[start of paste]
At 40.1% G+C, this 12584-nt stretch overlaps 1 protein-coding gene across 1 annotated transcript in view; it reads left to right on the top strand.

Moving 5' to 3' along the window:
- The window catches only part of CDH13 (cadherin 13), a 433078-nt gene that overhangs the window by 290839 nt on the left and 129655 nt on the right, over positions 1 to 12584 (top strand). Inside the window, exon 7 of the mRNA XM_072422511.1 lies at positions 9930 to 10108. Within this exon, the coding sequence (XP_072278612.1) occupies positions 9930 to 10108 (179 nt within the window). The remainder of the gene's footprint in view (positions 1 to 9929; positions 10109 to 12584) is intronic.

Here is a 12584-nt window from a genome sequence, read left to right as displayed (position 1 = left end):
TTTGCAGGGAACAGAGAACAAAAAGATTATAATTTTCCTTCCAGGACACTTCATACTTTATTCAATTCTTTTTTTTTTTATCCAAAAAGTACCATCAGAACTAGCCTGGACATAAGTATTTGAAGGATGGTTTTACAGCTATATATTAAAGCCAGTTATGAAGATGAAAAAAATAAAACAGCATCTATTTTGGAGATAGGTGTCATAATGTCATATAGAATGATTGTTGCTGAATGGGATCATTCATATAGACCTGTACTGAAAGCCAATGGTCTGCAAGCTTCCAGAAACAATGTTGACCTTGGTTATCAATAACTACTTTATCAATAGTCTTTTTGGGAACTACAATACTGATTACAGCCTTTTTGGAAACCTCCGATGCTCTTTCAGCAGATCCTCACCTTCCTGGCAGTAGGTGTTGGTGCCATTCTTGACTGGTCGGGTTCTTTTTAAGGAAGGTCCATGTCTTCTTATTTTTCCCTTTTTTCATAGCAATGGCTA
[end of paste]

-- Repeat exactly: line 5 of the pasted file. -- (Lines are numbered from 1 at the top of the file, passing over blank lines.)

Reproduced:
TTTGCAGGGAACAGAGAACAAAAAGATTATAATTTTCCTTCCAGGACACTTCATACTTTATTCAATTCTTTTTTTTTTTATCCAAAAAGTACCATCAGAACTAGCCTGGACATAAGTATTTGAAGGATGGTTTTACAGCTATATATTAAAGCCAGTTATGAAGATGAAAAAAATAAAACAGCATCTATTTTGGAGATAGGTGTCATAATGTCATATAGAATGATTGTTGCTGAATGGGATCATTCATATAGACCTGTACTGAAAGCCAATGGTCTGCAAGCTTCCAGAAACAATGTTGACCTTGGTTATCAATAACTACTTTATCAATAGTCTTTTTGGGAACTACAATACTGATTACAGCCTTTTTGGAAACCTCCGATGCTCTTTCAGCAGATCCTCACCTTCCTGGCAGTAGGTGTTGGTGCCATTCTTGACTGGTCGGGTTCTTTTTAAGGAAGGTCCATGTCTTCTTATTTTTCCCTTTTTTCATAGCAATGGCTA